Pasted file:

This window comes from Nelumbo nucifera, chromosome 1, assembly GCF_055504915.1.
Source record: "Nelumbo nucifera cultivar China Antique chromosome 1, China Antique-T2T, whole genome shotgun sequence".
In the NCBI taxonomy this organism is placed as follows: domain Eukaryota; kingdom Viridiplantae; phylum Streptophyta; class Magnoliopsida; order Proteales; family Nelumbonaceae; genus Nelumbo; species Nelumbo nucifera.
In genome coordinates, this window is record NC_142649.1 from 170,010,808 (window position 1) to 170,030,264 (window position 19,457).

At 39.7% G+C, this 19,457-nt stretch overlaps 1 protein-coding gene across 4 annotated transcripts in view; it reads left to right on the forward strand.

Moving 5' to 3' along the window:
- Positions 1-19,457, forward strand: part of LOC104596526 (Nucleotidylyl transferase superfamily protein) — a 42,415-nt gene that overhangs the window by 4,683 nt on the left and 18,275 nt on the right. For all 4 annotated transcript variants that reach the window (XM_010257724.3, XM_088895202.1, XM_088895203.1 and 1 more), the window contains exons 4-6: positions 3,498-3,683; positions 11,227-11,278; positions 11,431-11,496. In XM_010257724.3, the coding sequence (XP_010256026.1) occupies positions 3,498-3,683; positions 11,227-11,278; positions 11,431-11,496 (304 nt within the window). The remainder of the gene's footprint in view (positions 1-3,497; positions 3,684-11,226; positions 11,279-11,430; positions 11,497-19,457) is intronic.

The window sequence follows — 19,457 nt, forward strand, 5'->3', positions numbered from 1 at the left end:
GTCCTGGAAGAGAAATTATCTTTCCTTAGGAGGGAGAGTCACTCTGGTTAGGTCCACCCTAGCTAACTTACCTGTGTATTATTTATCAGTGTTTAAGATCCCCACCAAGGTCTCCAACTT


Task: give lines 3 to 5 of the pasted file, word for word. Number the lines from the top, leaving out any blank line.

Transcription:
In the NCBI taxonomy this organism is placed as follows: domain Eukaryota; kingdom Viridiplantae; phylum Streptophyta; class Magnoliopsida; order Proteales; family Nelumbonaceae; genus Nelumbo; species Nelumbo nucifera.
In genome coordinates, this window is record NC_142649.1 from 170,010,808 (window position 1) to 170,030,264 (window position 19,457).

At 39.7% G+C, this 19,457-nt stretch overlaps 1 protein-coding gene across 4 annotated transcripts in view; it reads left to right on the forward strand.